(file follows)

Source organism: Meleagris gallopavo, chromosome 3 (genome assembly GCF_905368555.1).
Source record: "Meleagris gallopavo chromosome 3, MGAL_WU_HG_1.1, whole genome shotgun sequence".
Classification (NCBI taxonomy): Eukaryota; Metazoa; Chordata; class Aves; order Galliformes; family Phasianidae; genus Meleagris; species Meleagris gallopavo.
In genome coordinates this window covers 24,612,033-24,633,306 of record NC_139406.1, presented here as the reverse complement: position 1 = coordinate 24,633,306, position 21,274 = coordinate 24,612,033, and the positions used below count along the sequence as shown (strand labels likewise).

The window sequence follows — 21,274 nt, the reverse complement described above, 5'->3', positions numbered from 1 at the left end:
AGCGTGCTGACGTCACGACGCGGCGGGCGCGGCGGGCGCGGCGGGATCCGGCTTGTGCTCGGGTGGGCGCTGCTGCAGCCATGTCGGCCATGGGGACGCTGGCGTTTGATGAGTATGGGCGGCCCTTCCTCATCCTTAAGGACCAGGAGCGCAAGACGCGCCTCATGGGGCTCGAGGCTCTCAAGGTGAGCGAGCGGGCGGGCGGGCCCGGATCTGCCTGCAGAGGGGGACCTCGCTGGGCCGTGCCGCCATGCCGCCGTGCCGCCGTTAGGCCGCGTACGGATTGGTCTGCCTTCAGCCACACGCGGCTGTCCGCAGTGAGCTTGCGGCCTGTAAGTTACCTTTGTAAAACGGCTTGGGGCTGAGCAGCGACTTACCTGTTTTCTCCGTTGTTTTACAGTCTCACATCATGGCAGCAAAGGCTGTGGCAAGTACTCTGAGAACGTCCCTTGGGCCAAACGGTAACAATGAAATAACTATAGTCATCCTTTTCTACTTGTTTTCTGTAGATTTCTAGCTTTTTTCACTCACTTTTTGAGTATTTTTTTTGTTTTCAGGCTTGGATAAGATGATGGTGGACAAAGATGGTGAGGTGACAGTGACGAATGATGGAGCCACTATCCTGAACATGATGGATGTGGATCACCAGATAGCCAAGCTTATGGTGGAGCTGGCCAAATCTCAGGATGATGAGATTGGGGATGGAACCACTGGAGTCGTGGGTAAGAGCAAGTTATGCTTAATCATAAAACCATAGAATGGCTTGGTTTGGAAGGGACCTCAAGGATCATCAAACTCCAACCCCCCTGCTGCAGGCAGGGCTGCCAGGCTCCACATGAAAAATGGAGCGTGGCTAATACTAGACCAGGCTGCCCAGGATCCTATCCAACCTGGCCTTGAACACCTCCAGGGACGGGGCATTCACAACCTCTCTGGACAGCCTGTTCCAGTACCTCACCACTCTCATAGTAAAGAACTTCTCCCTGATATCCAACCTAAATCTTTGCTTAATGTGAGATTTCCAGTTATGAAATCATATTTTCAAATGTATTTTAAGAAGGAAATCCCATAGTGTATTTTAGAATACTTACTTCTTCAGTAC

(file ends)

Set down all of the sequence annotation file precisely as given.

Source organism: Meleagris gallopavo, chromosome 3 (genome assembly GCF_905368555.1).
Source record: "Meleagris gallopavo chromosome 3, MGAL_WU_HG_1.1, whole genome shotgun sequence".
Classification (NCBI taxonomy): Eukaryota; Metazoa; Chordata; class Aves; order Galliformes; family Phasianidae; genus Meleagris; species Meleagris gallopavo.
In genome coordinates this window covers 24,612,033-24,633,306 of record NC_139406.1, presented here as the reverse complement: position 1 = coordinate 24,633,306, position 21,274 = coordinate 24,612,033, and the positions used below count along the sequence as shown (strand labels likewise).

The window sequence follows — 21,274 nt, the reverse complement described above, 5'->3', positions numbered from 1 at the left end:
AGCGTGCTGACGTCACGACGCGGCGGGCGCGGCGGGCGCGGCGGGATCCGGCTTGTGCTCGGGTGGGCGCTGCTGCAGCCATGTCGGCCATGGGGACGCTGGCGTTTGATGAGTATGGGCGGCCCTTCCTCATCCTTAAGGACCAGGAGCGCAAGACGCGCCTCATGGGGCTCGAGGCTCTCAAGGTGAGCGAGCGGGCGGGCGGGCCCGGATCTGCCTGCAGAGGGGGACCTCGCTGGGCCGTGCCGCCATGCCGCCGTGCCGCCGTTAGGCCGCGTACGGATTGGTCTGCCTTCAGCCACACGCGGCTGTCCGCAGTGAGCTTGCGGCCTGTAAGTTACCTTTGTAAAACGGCTTGGGGCTGAGCAGCGACTTACCTGTTTTCTCCGTTGTTTTACAGTCTCACATCATGGCAGCAAAGGCTGTGGCAAGTACTCTGAGAACGTCCCTTGGGCCAAACGGTAACAATGAAATAACTATAGTCATCCTTTTCTACTTGTTTTCTGTAGATTTCTAGCTTTTTTCACTCACTTTTTGAGTATTTTTTTTGTTTTCAGGCTTGGATAAGATGATGGTGGACAAAGATGGTGAGGTGACAGTGACGAATGATGGAGCCACTATCCTGAACATGATGGATGTGGATCACCAGATAGCCAAGCTTATGGTGGAGCTGGCCAAATCTCAGGATGATGAGATTGGGGATGGAACCACTGGAGTCGTGGGTAAGAGCAAGTTATGCTTAATCATAAAACCATAGAATGGCTTGGTTTGGAAGGGACCTCAAGGATCATCAAACTCCAACCCCCCTGCTGCAGGCAGGGCTGCCAGGCTCCACATGAAAAATGGAGCGTGGCTAATACTAGACCAGGCTGCCCAGGATCCTATCCAACCTGGCCTTGAACACCTCCAGGGACGGGGCATTCACAACCTCTCTGGACAGCCTGTTCCAGTACCTCACCACTCTCATAGTAAAGAACTTCTCCCTGATATCCAACCTAAATCTTTGCTTAATGTGAGATTTCCAGTTATGAAATCATATTTTCAAATGTATTTTAAGAAGGAAATCCCATAGTGTATTTTAGAATACTTACTTCTTCAGTAC